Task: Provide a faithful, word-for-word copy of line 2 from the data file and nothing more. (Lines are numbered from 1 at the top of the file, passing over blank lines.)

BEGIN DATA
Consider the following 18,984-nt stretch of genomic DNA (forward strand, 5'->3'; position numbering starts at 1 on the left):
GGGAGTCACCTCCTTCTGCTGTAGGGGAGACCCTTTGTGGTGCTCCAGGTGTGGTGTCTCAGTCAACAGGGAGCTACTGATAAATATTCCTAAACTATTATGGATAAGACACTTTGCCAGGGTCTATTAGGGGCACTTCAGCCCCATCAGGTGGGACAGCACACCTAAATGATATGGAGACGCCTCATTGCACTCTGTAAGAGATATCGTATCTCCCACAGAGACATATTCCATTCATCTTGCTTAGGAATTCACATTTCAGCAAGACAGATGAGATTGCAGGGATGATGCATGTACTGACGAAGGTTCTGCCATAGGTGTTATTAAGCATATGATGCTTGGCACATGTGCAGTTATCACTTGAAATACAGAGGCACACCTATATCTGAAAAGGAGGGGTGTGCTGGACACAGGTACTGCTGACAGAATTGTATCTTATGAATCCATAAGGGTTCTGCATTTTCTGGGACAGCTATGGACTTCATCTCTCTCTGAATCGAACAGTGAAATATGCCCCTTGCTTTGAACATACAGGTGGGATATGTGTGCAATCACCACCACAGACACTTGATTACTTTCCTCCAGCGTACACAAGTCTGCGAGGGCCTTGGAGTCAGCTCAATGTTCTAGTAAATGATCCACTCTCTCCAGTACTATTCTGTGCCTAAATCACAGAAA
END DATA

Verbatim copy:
GGGAGTCACCTCCTTCTGCTGTAGGGGAGACCCTTTGTGGTGCTCCAGGTGTGGTGTCTCAGTCAACAGGGAGCTACTGATAAATATTCCTAAACTATTATGGATAAGACACTTTGCCAGGGTCTATTAGGGGCACTTCAGCCCCATCAGGTGGGACAGCACACCTAAATGATATGGAGACGCCTCATTGCACTCTGTAAGAGATATCGTATCTCCCACAGAGACATATTCCATTCATCTTGCTTAGGAATTCACATTTCAGCAAGACAGATGAGATTGCAGGGATGATGCATGTACTGACGAAGGTTCTGCCATAGGTGTTATTAAGCATATGATGCTTGGCACATGTGCAGTTATCACTTGAAATACAGAGGCACACCTATATCTGAAAAGGAGGGGTGTGCTGGACACAGGTACTGCTGACAGAATTGTATCTTATGAATCCATAAGGGTTCTGCATTTTCTGGGACAGCTATGGACTTCATCTCTCTCTGAATCGAACAGTGAAATATGCCCCTTGCTTTGAACATACAGGTGGGATATGTGTGCAATCACCACCACAGACACTTGATTACTTTCCTCCAGCGTACACAAGTCTGCGAGGGCCTTGGAGTCAGCTCAATGTTCTAGTAAATGATCCACTCTCTCCAGTACTATTCTGTGCCTAAATCACAGAAA